A relevant analogy is drawn from the craft beer industry, where sharing recipes through consortiums led to industry growth, suggesting that IP protection might not be necessary.

4. Comparative Analysis with Other Countries

Canada is urged to learn from countries like the Netherlands and Israel, which have fostered supportive ecosystems for startups through collaboration among universities, industries, and governments, leading to innovation and economic development. Establishing structures conducive to collaboration at all stages of the innovation cycle is crucial for retaining companies in Canada.

Infrastructure costs in Canada are relatively high, prompting startups to consider outsourcing overseas to reduce expenses. More affordable infrastructure is needed to support startup growth.

5. Reception of New Technologies

Investing in expensive technology for low-margin commodities is challenging but necessary for industry advancement. Similar to the evolution of the computer industry, technological advancements eventually drive economic feasibility. Startups play a pivotal role in pushing industry boundaries and facilitating growth.

While concerns exist about the impact of new technologies on traditional industries like dairy farming, panelists report generally positive reception and curiosity about innovations. Continued dialogue and understanding are essential to identify advantages and disadvantages from both perspectives.

Q&A from attendees for food for thought:

  1. What can governments do to encourage and support the sector, including regulatory changes and financial support?
  2. Is there sufficient private capital for sector growth, or is public support necessary? If so, where should it be focused?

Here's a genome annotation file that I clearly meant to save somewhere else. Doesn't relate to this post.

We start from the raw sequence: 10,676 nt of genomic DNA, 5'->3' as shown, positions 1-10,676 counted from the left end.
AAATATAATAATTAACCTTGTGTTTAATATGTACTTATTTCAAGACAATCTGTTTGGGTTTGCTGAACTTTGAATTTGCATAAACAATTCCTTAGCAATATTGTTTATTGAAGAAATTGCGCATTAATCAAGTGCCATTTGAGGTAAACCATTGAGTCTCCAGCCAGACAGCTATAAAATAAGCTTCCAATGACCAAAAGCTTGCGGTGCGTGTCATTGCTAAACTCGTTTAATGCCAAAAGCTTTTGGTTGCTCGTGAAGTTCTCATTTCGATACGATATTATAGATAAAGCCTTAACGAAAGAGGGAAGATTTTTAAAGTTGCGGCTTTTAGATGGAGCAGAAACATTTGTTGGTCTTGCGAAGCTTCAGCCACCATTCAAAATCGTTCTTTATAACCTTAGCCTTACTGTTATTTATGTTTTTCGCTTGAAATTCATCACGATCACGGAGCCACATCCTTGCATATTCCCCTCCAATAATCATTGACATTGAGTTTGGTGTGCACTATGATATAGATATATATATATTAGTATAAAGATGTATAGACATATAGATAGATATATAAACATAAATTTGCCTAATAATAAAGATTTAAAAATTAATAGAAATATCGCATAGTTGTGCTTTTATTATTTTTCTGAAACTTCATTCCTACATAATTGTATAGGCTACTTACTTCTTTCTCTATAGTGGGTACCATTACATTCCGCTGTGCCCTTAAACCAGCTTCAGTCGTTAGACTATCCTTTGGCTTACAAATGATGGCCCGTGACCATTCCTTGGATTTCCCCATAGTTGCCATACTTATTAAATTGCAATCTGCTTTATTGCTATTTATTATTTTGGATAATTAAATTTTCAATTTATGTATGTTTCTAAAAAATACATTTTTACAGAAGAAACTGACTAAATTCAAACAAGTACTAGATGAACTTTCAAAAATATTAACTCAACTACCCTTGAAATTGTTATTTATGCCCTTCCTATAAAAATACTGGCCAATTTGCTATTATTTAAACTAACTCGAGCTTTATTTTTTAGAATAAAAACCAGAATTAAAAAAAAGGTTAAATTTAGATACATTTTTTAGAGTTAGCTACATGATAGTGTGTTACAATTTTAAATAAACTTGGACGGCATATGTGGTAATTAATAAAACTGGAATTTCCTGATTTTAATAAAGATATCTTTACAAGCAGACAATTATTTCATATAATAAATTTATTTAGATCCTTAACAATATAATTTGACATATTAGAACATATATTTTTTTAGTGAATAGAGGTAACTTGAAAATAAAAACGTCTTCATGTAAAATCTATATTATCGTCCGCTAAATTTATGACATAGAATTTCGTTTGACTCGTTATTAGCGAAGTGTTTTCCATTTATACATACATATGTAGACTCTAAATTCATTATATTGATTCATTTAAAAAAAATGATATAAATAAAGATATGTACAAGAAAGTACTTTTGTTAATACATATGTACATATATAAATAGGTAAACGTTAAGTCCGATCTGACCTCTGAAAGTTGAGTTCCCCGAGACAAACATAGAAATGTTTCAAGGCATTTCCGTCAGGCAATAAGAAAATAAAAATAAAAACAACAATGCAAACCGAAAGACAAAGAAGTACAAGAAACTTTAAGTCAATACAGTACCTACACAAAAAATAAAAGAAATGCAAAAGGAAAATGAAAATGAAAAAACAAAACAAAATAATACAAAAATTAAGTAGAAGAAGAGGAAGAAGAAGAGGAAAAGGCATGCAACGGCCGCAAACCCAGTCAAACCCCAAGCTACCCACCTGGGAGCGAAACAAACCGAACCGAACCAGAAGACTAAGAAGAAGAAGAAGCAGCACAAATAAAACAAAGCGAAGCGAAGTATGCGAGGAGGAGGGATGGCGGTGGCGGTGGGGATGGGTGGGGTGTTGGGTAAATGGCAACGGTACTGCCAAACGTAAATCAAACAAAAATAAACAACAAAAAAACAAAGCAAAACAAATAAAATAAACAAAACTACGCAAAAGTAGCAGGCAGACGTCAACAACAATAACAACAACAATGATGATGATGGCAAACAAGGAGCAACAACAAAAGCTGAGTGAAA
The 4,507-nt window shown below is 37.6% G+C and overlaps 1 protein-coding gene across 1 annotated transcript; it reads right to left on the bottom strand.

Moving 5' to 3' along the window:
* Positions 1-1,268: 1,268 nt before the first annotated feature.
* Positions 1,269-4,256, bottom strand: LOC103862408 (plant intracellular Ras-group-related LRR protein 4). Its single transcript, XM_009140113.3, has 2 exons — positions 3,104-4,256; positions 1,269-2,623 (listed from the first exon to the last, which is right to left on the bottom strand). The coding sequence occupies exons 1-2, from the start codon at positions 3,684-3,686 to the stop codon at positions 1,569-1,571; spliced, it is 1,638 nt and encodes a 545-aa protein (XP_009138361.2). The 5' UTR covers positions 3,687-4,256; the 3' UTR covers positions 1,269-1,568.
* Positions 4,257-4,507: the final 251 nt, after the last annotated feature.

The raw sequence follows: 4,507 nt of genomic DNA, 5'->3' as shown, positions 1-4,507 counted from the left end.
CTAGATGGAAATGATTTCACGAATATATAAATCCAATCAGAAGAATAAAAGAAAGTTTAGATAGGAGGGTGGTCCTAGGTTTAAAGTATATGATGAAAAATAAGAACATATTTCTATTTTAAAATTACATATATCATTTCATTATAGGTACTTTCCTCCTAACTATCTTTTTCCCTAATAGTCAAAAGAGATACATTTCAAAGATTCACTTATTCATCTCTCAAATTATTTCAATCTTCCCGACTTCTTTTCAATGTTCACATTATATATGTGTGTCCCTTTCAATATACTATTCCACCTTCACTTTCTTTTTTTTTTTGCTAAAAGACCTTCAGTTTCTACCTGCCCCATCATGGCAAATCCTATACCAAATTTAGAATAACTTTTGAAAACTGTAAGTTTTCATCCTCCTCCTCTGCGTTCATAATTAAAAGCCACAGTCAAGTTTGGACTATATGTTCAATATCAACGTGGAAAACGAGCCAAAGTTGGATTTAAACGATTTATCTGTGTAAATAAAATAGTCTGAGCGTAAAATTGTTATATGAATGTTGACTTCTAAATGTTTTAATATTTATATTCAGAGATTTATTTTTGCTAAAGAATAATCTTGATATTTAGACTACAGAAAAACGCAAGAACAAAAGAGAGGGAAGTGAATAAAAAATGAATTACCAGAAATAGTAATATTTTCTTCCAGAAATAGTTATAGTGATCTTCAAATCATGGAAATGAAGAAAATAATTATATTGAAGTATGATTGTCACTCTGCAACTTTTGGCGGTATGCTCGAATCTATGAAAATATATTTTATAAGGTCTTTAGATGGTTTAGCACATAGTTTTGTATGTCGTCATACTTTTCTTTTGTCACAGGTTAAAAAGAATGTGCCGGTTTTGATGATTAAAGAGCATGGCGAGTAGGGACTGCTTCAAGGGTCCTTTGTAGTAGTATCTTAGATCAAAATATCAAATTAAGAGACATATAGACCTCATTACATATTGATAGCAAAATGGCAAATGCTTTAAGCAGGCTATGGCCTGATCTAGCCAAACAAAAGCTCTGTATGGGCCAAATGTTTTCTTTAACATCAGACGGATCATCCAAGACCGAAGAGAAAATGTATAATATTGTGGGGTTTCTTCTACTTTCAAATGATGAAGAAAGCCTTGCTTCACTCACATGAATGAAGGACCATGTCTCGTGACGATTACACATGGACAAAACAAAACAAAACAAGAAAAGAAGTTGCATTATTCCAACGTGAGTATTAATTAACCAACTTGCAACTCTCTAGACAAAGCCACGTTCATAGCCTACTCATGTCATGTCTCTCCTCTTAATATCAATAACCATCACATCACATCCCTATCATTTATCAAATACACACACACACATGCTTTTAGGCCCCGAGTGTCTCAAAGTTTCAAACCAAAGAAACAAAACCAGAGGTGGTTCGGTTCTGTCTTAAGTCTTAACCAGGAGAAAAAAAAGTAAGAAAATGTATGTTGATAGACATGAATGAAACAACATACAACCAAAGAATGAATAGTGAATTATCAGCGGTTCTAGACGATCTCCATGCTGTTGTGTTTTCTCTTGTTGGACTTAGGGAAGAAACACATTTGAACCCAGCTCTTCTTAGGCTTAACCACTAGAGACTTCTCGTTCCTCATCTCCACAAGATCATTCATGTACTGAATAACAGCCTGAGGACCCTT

3. Are there common technologies that could benefit from open access?
  4. How can cell ag products be introduced to the market sustainably?
  5. Could pausing facility expansions from major startups point to challenges beyond infrastructure that companies are facing?
  6. What are the biggest barriers between companies and regulatory bodies?
  7. How can genomics be deployed for cellular processes?
  8. How can cell ag companies share IP without losing competitive advantage?
  9. What are the main obstacles to widespread adoption of cellular farming technologies?
  10. What are specific examples of regulatory-company questions and conversations?
  11. Should manufacturing be done internally or with a CMO, and what are the pros and cons?
  12. When working with waste streams to turn them into high-value products, how do you address the unpredictability of the consistency and volume of waste? 
  13. What is the nutritional value of cellular milk compared to traditional milk?
  14. In what areas is the Canadian cell ag landscape performing well?

The big takeaway? Canadian startups are willing to collaborate to push technology forward and make it economically viable. But here’s the thing: We can’t fit a R&D intensive tech aimed at creating affordable products to boost food security, offer alternative income avenues for farmers and others in the food supply chain, all while staying sustainable amidst climate change, into the current funding, partnership, and intellectual property models. It’s a big challenge. We need to be creative and develop the proper ecosystem and frameworks that incentivize and foster collaborative innovation for the public good. 

Stay tuned for the announcement of our second virtual event featuring academic researchers!

Talk soon,

Dr. Yadira Tejeda-Saldana
Director of Responsible Research & Innovation, Canada | New Harvest

*AAFC is the department of the Government of Canada that supports the Canadian agriculture and agri-food sector through initiatives that promote innovation and competitiveness.

About the Authors
Yadira Tejeda-Saldana is New Harvest's Director of Responsible Research & Innovation - Canada